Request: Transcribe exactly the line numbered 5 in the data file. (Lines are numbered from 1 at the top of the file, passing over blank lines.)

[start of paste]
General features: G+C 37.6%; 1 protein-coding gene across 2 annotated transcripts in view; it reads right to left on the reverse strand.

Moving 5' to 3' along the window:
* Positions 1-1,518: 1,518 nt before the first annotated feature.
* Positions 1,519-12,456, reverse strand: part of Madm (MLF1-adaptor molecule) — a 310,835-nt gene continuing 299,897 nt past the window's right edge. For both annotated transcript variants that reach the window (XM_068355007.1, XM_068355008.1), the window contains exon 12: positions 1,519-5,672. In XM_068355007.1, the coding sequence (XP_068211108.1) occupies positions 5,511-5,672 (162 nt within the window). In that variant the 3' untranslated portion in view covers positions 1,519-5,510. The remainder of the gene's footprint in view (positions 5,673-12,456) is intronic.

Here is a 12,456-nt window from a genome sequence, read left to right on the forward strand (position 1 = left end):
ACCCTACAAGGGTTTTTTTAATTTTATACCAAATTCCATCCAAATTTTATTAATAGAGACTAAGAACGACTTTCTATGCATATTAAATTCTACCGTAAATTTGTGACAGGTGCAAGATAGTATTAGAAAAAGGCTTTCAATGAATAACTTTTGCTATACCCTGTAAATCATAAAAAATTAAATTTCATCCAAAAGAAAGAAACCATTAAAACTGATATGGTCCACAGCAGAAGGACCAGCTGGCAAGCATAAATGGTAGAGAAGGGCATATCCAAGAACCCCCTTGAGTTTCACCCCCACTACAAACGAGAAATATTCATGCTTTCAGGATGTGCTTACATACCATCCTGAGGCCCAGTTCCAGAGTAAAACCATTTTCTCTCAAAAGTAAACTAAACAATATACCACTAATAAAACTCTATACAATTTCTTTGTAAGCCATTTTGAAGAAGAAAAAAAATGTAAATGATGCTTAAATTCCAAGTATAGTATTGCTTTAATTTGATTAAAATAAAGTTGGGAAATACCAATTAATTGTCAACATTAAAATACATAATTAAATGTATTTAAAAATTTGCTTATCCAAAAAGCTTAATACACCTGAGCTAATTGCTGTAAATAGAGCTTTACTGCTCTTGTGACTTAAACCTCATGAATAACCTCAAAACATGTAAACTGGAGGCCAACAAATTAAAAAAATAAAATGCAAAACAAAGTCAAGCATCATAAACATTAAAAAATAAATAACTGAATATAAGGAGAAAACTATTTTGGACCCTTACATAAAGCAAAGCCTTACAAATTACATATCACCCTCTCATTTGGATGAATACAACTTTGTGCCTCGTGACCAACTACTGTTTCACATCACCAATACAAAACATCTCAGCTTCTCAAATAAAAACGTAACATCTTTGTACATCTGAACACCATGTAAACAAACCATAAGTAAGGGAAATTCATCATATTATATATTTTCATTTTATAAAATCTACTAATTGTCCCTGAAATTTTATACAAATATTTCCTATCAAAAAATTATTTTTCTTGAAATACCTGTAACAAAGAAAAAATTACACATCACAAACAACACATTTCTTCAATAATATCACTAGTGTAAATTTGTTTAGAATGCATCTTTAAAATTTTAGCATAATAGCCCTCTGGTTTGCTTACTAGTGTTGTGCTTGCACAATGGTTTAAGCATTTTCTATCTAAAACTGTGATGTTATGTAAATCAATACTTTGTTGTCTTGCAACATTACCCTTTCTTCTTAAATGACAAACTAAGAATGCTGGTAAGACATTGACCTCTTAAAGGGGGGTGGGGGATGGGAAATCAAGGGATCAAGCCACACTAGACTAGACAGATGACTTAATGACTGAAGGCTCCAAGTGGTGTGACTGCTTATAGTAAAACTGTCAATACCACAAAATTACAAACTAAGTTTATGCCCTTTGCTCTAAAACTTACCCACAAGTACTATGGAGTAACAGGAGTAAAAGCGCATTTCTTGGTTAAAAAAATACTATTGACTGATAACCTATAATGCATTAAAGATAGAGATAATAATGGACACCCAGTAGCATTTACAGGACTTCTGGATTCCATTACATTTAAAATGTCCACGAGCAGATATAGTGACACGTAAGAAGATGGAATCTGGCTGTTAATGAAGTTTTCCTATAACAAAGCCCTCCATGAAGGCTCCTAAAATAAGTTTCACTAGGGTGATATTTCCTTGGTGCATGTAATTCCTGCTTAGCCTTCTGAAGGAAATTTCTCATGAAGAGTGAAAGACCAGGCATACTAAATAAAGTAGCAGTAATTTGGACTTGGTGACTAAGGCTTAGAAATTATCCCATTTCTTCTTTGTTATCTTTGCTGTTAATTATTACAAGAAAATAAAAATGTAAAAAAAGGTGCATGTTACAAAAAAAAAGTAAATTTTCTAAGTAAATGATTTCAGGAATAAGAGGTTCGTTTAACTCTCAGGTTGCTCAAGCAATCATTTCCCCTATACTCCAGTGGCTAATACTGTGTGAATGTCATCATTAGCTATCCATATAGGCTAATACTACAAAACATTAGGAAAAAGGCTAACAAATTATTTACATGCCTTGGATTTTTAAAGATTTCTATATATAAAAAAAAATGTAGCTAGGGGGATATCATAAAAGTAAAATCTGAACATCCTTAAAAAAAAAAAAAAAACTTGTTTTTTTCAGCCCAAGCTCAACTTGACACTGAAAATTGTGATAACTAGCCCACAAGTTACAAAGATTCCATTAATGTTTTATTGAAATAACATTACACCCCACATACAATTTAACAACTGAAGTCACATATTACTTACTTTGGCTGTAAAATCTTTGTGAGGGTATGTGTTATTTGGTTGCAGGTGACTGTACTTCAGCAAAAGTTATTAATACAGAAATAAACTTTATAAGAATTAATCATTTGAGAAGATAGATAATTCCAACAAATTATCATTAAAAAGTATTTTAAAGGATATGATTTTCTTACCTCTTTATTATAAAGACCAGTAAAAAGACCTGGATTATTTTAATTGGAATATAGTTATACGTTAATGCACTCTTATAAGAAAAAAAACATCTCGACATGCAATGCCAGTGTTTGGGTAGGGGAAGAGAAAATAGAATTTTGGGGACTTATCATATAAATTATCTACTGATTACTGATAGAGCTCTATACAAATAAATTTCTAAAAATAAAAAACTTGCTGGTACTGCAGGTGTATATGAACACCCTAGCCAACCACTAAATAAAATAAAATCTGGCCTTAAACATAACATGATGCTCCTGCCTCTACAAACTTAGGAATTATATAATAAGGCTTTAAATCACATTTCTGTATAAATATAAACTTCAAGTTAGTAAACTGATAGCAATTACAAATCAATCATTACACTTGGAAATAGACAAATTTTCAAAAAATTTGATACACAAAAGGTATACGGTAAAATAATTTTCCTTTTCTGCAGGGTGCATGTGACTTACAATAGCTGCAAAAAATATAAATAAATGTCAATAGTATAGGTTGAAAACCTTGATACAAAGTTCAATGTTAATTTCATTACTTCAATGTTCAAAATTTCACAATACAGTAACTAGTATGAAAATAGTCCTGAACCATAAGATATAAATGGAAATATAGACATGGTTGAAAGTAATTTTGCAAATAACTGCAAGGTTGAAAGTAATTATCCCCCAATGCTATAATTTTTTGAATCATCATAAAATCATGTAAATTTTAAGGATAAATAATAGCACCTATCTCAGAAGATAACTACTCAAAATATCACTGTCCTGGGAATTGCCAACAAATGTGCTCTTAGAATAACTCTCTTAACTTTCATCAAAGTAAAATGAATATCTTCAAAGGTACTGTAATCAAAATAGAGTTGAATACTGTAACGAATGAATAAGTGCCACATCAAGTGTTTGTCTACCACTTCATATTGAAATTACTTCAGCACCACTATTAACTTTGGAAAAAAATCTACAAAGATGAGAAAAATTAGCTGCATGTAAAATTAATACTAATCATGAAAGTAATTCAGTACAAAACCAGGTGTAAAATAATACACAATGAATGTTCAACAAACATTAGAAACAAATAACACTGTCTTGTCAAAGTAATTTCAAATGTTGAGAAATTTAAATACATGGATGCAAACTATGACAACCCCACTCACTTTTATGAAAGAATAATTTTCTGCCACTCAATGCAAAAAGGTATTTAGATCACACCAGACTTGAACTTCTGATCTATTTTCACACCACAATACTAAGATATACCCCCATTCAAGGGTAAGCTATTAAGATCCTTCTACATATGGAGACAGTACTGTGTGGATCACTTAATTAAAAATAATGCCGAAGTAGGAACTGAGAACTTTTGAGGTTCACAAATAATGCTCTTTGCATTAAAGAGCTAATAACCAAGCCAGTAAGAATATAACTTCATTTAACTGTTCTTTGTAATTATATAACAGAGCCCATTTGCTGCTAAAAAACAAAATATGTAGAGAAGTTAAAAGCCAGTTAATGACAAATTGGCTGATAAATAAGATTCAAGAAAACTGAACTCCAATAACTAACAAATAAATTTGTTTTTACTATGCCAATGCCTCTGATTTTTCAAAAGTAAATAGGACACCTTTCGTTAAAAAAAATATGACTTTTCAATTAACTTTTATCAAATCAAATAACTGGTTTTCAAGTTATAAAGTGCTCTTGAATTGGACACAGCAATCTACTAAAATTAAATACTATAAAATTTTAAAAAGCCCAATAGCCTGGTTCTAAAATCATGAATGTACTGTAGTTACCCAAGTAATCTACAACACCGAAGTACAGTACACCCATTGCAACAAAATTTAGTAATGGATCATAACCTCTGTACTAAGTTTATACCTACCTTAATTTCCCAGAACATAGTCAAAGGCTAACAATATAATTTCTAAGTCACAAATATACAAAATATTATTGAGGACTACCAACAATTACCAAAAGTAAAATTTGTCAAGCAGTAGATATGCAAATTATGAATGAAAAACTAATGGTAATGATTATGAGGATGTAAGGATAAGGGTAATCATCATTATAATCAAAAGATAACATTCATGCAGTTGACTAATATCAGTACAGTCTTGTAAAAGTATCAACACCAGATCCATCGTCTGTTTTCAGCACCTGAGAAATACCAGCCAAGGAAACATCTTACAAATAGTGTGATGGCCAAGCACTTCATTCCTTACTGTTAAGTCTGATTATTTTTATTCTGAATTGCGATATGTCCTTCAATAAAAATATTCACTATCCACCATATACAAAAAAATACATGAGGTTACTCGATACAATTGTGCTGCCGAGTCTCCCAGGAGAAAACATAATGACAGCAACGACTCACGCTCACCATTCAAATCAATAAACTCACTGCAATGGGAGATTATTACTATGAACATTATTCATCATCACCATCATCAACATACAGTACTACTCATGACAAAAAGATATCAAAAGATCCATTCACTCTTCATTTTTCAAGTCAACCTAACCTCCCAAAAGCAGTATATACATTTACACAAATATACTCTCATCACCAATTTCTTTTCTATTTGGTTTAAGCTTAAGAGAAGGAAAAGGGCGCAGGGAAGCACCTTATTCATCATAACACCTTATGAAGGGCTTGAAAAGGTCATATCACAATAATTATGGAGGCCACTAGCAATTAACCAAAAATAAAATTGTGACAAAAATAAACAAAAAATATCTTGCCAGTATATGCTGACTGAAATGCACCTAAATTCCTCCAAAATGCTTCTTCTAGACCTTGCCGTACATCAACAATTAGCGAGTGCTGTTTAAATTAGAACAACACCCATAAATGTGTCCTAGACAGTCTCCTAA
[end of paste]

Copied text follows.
Here is a 12,456-nt window from a genome sequence, read left to right on the forward strand (position 1 = left end):